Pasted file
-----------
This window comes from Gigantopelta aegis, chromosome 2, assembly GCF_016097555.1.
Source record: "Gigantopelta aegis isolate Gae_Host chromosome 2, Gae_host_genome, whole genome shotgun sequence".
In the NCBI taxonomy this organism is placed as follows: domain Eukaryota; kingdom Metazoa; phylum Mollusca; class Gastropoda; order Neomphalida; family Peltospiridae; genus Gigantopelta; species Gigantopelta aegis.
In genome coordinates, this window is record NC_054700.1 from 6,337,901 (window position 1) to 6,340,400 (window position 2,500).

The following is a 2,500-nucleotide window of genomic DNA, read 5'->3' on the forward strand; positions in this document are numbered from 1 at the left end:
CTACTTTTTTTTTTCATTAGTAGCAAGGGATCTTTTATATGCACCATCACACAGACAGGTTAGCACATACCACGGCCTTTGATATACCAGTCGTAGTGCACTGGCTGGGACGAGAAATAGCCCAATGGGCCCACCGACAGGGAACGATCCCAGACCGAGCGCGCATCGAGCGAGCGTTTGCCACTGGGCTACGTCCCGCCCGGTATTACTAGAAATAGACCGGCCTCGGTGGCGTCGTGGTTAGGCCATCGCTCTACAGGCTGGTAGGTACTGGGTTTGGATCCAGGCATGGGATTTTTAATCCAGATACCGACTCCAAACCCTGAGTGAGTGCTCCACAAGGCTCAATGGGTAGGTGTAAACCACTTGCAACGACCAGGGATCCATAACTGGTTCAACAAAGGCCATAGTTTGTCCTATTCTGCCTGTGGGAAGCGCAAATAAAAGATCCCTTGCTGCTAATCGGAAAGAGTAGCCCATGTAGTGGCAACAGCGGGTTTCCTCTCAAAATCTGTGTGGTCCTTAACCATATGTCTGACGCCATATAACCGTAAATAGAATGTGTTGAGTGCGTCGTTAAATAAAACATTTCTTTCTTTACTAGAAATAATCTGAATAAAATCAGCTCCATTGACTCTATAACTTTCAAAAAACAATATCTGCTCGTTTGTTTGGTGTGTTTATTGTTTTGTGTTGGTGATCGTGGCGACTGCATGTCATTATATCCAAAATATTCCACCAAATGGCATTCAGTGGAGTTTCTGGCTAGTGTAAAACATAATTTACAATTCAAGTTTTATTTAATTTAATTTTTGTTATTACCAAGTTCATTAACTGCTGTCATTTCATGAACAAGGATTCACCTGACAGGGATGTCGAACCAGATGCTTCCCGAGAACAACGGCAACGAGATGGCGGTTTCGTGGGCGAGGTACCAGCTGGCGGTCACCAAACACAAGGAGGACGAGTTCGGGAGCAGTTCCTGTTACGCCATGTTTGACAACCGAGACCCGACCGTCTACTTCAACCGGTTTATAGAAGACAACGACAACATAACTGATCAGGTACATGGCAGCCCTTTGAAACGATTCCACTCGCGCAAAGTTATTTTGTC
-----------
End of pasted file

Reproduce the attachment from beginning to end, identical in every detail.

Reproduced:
This window comes from Gigantopelta aegis, chromosome 2, assembly GCF_016097555.1.
Source record: "Gigantopelta aegis isolate Gae_Host chromosome 2, Gae_host_genome, whole genome shotgun sequence".
In the NCBI taxonomy this organism is placed as follows: domain Eukaryota; kingdom Metazoa; phylum Mollusca; class Gastropoda; order Neomphalida; family Peltospiridae; genus Gigantopelta; species Gigantopelta aegis.
In genome coordinates, this window is record NC_054700.1 from 6,337,901 (window position 1) to 6,340,400 (window position 2,500).

The following is a 2,500-nucleotide window of genomic DNA, read 5'->3' on the forward strand; positions in this document are numbered from 1 at the left end:
CTACTTTTTTTTTTCATTAGTAGCAAGGGATCTTTTATATGCACCATCACACAGACAGGTTAGCACATACCACGGCCTTTGATATACCAGTCGTAGTGCACTGGCTGGGACGAGAAATAGCCCAATGGGCCCACCGACAGGGAACGATCCCAGACCGAGCGCGCATCGAGCGAGCGTTTGCCACTGGGCTACGTCCCGCCCGGTATTACTAGAAATAGACCGGCCTCGGTGGCGTCGTGGTTAGGCCATCGCTCTACAGGCTGGTAGGTACTGGGTTTGGATCCAGGCATGGGATTTTTAATCCAGATACCGACTCCAAACCCTGAGTGAGTGCTCCACAAGGCTCAATGGGTAGGTGTAAACCACTTGCAACGACCAGGGATCCATAACTGGTTCAACAAAGGCCATAGTTTGTCCTATTCTGCCTGTGGGAAGCGCAAATAAAAGATCCCTTGCTGCTAATCGGAAAGAGTAGCCCATGTAGTGGCAACAGCGGGTTTCCTCTCAAAATCTGTGTGGTCCTTAACCATATGTCTGACGCCATATAACCGTAAATAGAATGTGTTGAGTGCGTCGTTAAATAAAACATTTCTTTCTTTACTAGAAATAATCTGAATAAAATCAGCTCCATTGACTCTATAACTTTCAAAAAACAATATCTGCTCGTTTGTTTGGTGTGTTTATTGTTTTGTGTTGGTGATCGTGGCGACTGCATGTCATTATATCCAAAATATTCCACCAAATGGCATTCAGTGGAGTTTCTGGCTAGTGTAAAACATAATTTACAATTCAAGTTTTATTTAATTTAATTTTTGTTATTACCAAGTTCATTAACTGCTGTCATTTCATGAACAAGGATTCACCTGACAGGGATGTCGAACCAGATGCTTCCCGAGAACAACGGCAACGAGATGGCGGTTTCGTGGGCGAGGTACCAGCTGGCGGTCACCAAACACAAGGAGGACGAGTTCGGGAGCAGTTCCTGTTACGCCATGTTTGACAACCGAGACCCGACCGTCTACTTCAACCGGTTTATAGAAGACAACGACAACATAACTGATCAGGTACATGGCAGCCCTTTGAAACGATTCCACTCGCGCAAAGTTATTTTGTC